25. firepigette Says:

    Kepler,

    Of course victories at the polls demonstrate to potential rivals that they have little hope of defeating the incumbent, and that therefore it does not make sense to go strongly into the opposition.Then it’s when people start thinking about deals and bargains, or they just simple give up.

    Just think about it from a dictator’s point of view, parties are costly but they have many potential uses.They can in some circumstances enforce an elite bargain to limit lethal competition.

    In Venezuela I know there is enough true opposition to truly oppose Chavez….but fear is high, and always has been the deterrent.It is more psychological fear than anything else.Fear of technology, of Santeria, of losing something etc.

    You and I both know that if the people thought there would be no problems or repercussions.If they had no fear- and believed that Chavez would give up the gun…..polls would reflect a greater truth.At this point even if people are voting for Chavez, the decision is not a free one.

  26. CharlesC Says:

    I cannot document this -but, many people believe the world will end this year, 2012.
    All I can tell you is, I know some elementary teachers who say the children have heard about this and many are afraid and are asking the teachers about it.
    I, on the other hand, have decided that I have been too serious, losing sleep, worrying and stressing about mainly other people’s problems-( I too can have an
    I don’t care attitude..)Venezuela be damned. As another blogger mentioned -Venezuelans are inside a bag with a dangerous animal-Chavez. I am outside- I ask relatives everyday to come and join me-get their visas etc. and get out…
    Time to party here and let Venezuela go to Cuba-the ring is in their nose and Chavez has the rope tied to it…

  27. firepigette Says:

    Charles,

    End of the world? No way….look it up on the Nasa website to clear up all nonsense.

    As for Venezuela…I can understand how you feel.People have squandered the years believing in a lot of BS and it continues.

    It is now at a point that it will take a storm to start something new.

    I don’t give up because I never give up….but it is perfectly understandable that you or anyone would feel this way.

    But from what I can gather from all my friends and family there :Most people are living in a kind of denial having fun despite all, and many are even perfecting the art of distraction.

    Maybe we are more worried than many who are there.Sometimes I think that.

    • CharlesC Says:

      “Shortly before, professor Gloria River basin took the word and revealed why she supports the candidacy of Machado. “She is a woman who could live on another way, that could live in the outside, but is here with us, fighting to recover the democracy. The mother country is the best legacy than a woman can leave her children ”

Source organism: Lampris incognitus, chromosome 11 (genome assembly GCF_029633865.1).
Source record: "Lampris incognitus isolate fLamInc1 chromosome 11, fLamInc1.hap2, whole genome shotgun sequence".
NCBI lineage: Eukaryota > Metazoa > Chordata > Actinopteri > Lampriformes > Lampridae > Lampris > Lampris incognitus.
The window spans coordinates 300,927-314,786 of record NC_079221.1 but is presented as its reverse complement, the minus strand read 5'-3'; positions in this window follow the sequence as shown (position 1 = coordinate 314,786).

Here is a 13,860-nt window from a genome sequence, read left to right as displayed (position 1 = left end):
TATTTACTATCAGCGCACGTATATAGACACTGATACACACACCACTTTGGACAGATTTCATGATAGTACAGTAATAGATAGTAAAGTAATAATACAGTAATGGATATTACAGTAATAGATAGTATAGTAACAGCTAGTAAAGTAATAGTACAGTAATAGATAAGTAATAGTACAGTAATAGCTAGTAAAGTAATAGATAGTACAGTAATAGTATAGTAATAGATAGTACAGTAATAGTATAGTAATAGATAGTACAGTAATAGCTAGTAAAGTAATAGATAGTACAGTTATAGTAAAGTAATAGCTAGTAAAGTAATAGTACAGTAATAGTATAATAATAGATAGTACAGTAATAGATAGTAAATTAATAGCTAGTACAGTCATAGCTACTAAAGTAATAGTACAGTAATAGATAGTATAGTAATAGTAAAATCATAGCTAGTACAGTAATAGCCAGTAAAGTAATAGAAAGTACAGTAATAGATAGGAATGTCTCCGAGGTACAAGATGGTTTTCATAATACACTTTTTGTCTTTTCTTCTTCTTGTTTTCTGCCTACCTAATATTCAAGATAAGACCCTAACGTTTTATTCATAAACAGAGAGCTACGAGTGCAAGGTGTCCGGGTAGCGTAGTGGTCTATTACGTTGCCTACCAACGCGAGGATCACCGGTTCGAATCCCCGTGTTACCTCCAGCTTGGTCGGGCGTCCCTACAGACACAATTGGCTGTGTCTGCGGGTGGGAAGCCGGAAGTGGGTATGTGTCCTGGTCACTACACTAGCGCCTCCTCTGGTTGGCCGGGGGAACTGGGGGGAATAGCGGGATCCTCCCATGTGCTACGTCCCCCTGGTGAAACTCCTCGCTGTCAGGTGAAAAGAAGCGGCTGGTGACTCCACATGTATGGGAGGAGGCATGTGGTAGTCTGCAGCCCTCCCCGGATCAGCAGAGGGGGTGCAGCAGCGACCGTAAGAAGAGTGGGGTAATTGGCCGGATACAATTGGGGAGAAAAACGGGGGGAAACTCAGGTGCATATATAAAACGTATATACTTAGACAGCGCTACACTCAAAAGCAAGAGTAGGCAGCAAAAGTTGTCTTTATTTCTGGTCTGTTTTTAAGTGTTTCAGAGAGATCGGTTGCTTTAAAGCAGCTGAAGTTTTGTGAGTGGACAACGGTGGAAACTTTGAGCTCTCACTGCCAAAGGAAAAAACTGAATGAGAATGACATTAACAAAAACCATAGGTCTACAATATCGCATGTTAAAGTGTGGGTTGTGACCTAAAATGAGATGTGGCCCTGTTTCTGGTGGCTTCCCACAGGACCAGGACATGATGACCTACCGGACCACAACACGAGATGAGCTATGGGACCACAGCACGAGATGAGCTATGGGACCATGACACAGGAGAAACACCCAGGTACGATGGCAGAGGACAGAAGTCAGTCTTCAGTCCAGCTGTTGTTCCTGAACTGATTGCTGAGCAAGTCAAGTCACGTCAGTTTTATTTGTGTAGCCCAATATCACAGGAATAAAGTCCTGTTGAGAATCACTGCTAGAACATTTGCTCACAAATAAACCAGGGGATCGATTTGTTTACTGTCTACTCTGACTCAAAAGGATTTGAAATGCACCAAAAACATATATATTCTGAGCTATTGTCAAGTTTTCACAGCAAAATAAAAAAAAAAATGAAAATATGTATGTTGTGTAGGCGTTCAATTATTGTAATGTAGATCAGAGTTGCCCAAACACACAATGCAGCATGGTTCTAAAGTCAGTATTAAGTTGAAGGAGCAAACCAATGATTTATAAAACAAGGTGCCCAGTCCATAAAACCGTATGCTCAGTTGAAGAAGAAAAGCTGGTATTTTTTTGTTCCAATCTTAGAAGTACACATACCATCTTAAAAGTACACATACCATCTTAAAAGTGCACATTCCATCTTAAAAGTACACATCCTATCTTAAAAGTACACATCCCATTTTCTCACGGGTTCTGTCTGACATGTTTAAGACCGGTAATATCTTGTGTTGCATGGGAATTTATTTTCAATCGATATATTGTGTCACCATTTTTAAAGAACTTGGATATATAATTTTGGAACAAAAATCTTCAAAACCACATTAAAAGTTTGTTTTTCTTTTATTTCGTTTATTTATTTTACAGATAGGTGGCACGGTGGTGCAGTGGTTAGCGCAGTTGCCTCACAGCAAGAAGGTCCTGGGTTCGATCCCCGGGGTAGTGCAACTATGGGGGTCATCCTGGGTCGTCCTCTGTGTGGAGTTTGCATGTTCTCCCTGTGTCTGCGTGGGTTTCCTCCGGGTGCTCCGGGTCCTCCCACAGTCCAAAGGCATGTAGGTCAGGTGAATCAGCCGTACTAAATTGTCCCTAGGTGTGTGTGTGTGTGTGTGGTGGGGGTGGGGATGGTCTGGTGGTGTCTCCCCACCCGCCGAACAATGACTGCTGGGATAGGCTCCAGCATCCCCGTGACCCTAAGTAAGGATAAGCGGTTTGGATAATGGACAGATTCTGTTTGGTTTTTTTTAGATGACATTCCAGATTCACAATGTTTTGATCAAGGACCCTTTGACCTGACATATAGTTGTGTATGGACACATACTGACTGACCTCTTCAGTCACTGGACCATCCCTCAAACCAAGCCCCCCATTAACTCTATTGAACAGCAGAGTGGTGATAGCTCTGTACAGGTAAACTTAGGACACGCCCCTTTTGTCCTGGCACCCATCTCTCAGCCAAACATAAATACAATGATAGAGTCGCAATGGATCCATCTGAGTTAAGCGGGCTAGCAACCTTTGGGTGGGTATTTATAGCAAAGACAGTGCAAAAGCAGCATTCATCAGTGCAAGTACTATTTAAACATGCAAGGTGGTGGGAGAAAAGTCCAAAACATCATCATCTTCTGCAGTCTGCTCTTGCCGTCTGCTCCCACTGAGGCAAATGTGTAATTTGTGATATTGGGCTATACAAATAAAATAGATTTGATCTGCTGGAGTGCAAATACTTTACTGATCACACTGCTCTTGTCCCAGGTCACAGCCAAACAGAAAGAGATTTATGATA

I believe many women are rallying for Machado -I know it is late, there is no time..
      And, quite a few men have been touched by her spirit as well
      (Call me weird, but I felt it from the beginning. Really, I did. She touches
      my heart with her words.)I said from the beginning -she is IS a big symbolic
      difference-yes, because she is a woman-but not just any kind -a very good
      role model, I believe. She was righfully on this issue about the ninos with guns
      in the photos from the beginning. I think she started slowly from nowhere practically with no party etc.. but she has made giant strides esp. as of late
      and yes -so many have already “made their descision” but, if nothing else I am very glad she has participated.
      I believe bloggers here-should have the decency to separate their attacks
      against Firepigette from their attacks against Machado.
      And, to evensay- “since Firepigette is for Machado- I will be against her”=wow
      way over the top–cuckoo!!!

    • Syd Says:

      Charles:
      As you and firepigette are US citizens, living in the US, I strongly recommend that you find a better target market for your pom-pom cheerleading of MCM than these boards.

      Suggestion: Contact the MCM central and offer your concretely-stated services.

      I find it offensive that there are some that use these boards to shill. I can understand stating preferences for certain pre-candidates, once or twice, maybe three times. But that is not what firepigette has been doing. It’s a constant, airy-fairy lecture on what “we” need to do. It’s tiresome.

      Firepigette prefers to ignore that most of the world is well aware that Chavez is a nutcase. It is a conclusion that most people, from different parts of the world, have finally realized. That’s due to tireless efforts by a few, a decade ago, writing to many news editors around the world. (I was a small contributor in this regard.) We did not repeatedly tell others what they should be doing, but we actually went ahead and did it. Quietly and without fanfare. (What a concept!)

      Today, small remnants of *possible* support for Chavez remains in the international media. And that is due to pragmatism. Editors want to appeal to as wide an audience as possible. To do so, they allow both views of Chávez in the same article.

      Regardless of this reality, Firepigette needs a cause. Badly. She continues to lecture us. And she extrapolates the few hints of a beneficial view of Chavez, in certain media organizations, to make it seem as though there’s insufficient repudiation of Chavez (read: insufficient support of MCM).

      As a reader of this blog and most of its comments, I appreciate a well-reasoned comment, one with words that can be backed up, quotes that provide sources, in sum reasoning that has been through a certain schooling.